Healing, like Grief, is not Linear

I sat with my anger long enough, until she told me her real name was grief.”

Boiling hot water poured over lemon juice with a teaspoon of local Maui honey, a cup of cozy to welcome in this chilly spring morning. My top covered in a sweater, my legs wrapped in a fleece blanket, just enough exposed fingers to be able to lift said drink to my lips. But I’m getting ahead of myself, it’s still scorching. Whisps of steam rise ever so steadily from my ceramic mug. Wind humming and hushing as fragmented gusts blow by; our little kitchen window, my connection to the dark windy Saturday that’s ever so slowly waking.

I’ve been mulling over the words to this quote I came upon years ago, as I was doing grief work. “I sat with my anger long enough, until she told me her name was grief.” It’s a quote that’s been listed as “author unknown” and more recently attributed in Google searches to C.S. Lewis but I’m not sure I believe that without seeing the exact reference. It’s not in my collection of quotes by him, but yes I’ll credit it to him if I find that to be accurate. Anyone?

You probably know this about me already, but I love poems. The bite-sized ones that pack a punch. The kind that keep you up at night or jolt you awake because they speak of something beyond this world, a taste of Heaven (or Hell), the deeper unspoken truths of the heart brought to light through poetry. Man, poetry can be so beautiful. Poems by Emily Dickinson, Robert Frost, Edgar Allen Poem, E.E. Cummings shaped my childhood.

This quote does that to me. It beckons me to pull back layers, to read between the lines. It reminds me that beneath my anger – my pain – there is so much grief. Words I find both hopeful and sobering in various life seasons, a reminder to pause and process through the weighty emotions that tend to show up and sweep me off my feet during a challenging time.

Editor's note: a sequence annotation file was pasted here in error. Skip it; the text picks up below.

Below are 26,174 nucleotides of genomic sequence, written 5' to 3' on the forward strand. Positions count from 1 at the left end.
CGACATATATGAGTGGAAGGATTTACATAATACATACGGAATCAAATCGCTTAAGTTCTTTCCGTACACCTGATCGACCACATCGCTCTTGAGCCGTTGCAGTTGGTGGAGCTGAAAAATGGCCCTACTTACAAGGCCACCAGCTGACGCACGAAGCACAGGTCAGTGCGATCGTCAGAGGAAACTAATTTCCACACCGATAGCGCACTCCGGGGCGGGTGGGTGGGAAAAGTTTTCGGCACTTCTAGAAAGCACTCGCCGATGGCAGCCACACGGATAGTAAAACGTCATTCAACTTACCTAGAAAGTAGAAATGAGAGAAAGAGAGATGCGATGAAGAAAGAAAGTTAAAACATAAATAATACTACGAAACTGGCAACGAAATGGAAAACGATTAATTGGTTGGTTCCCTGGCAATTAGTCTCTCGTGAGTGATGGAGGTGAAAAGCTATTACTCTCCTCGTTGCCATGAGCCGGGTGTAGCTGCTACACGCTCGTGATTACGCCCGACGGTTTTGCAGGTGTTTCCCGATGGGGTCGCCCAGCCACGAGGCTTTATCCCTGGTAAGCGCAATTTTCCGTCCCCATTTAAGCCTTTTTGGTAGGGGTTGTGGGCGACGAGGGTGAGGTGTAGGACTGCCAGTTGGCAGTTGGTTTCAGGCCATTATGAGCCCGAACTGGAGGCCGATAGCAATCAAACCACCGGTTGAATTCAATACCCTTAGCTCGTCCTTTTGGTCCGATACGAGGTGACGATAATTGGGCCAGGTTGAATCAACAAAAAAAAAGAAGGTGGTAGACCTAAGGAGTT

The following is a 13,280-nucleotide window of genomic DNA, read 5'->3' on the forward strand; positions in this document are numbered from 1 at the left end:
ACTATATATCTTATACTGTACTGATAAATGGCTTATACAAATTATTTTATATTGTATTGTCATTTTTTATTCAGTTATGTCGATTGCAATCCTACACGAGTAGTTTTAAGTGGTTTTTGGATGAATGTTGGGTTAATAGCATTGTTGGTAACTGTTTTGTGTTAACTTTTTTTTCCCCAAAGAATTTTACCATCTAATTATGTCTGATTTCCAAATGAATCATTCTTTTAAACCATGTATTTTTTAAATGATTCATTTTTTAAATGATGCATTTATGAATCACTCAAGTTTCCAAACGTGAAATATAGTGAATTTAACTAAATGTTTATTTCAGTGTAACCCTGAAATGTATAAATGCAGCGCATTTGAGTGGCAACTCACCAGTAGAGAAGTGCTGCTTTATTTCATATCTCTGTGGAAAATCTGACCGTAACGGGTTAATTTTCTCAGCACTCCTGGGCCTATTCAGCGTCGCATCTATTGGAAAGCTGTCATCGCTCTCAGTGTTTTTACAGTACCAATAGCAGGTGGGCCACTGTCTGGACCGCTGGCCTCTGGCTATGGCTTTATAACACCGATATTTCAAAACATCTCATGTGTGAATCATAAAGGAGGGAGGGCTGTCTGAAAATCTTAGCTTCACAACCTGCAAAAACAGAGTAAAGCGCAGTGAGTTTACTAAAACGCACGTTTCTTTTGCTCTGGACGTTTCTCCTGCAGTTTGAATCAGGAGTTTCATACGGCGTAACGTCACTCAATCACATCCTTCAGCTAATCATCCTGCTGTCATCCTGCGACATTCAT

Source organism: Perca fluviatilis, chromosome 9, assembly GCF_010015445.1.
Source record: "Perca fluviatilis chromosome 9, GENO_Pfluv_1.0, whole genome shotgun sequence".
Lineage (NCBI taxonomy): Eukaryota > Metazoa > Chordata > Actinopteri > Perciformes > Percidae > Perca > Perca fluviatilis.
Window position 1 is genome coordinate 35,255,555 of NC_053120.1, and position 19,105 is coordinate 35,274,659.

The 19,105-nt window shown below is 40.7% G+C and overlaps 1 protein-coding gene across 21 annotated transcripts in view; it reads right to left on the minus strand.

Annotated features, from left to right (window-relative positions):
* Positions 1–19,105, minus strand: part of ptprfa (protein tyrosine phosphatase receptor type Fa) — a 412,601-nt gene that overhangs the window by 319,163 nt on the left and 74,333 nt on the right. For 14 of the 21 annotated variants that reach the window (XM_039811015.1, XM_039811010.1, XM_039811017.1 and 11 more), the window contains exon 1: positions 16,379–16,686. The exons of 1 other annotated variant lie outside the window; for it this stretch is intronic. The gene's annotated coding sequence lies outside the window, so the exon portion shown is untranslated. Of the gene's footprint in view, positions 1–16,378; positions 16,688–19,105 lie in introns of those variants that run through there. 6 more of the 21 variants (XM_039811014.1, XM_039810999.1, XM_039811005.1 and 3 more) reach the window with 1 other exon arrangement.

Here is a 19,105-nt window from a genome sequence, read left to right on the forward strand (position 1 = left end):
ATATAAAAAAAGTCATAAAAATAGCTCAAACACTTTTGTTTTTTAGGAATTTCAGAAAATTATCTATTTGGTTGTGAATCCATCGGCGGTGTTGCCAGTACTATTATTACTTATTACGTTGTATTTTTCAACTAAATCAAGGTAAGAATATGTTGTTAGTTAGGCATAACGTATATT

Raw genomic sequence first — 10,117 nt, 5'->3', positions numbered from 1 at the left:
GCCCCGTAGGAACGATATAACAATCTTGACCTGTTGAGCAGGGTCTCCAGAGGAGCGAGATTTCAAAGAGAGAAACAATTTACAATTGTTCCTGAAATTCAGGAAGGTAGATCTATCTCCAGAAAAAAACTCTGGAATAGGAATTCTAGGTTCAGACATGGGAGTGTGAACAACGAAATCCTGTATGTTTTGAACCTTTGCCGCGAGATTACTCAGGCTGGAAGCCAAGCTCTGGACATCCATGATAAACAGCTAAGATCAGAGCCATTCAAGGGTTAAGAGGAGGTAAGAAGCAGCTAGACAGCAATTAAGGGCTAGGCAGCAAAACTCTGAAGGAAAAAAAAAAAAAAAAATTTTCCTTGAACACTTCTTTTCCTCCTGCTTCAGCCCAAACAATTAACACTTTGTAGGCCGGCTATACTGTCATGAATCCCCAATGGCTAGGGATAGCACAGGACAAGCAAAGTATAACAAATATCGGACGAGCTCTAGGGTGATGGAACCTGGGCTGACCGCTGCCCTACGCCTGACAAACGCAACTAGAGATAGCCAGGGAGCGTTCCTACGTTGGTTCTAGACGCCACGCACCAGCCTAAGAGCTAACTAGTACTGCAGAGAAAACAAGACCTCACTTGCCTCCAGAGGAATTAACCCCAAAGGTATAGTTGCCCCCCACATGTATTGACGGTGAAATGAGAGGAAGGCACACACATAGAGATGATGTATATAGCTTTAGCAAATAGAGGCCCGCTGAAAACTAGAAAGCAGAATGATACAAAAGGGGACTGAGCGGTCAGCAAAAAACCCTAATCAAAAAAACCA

One unique blessing of this season of intense nightly pain, is that it’s given me the opportunity to write and journal more. I now have the time I so longed for in other seasons. I’m up throughout the night and while I wouldn’t choose this path, I get to choose how I respond to this time.

I’m responding with writing.

I’m responding with showing up.

I’m responding with doing grief work – allowing this current physical pain to remind me of my need for Jesus, my despair without Him, and in some very unique way, this pain speaks to the pain that I’ve carried over the course of my life – experiences and emotions that I’m dusting off, pulling out from the darkest corners of my soul and releasing to the Lord, to be used for His glory.

It really sucks, being in pain. It’s really depressing to not be in control of my body. I’m acknowledging the hard while setting a timer on my thought life. I can sit here for a moment (or an hour) but then I get to choose what happens next. I can choose prayer, and living faithfully. By the grace of God, I can choose healing. Even if it’s not linear. Even if it’s not very tangible in the moment. Even if I don’t see the fulfillment this side of Heaven (but I’m praying that I do!)


6 thoughts on “Healing, like Grief, is not Linear”

  1. I love that quote whoever wrote it. But it makes sense to me. Grief in the fact that you are in pain and not able to enjoy life. You know they say unresolved anger leads to depression. But I think if we take all our pain during this lenton season and offer it up to our God he will show up for us. Maybe not in the way we want but in the way He wants. God Bless

    Liked by 1 person

  2. Continuing to lift you up in prayer. Praying for God’s healing upon you. So thankful that we have God to lean on for His strength during really hard times and when grieving. Love you, friend.

    Liked by 1 person

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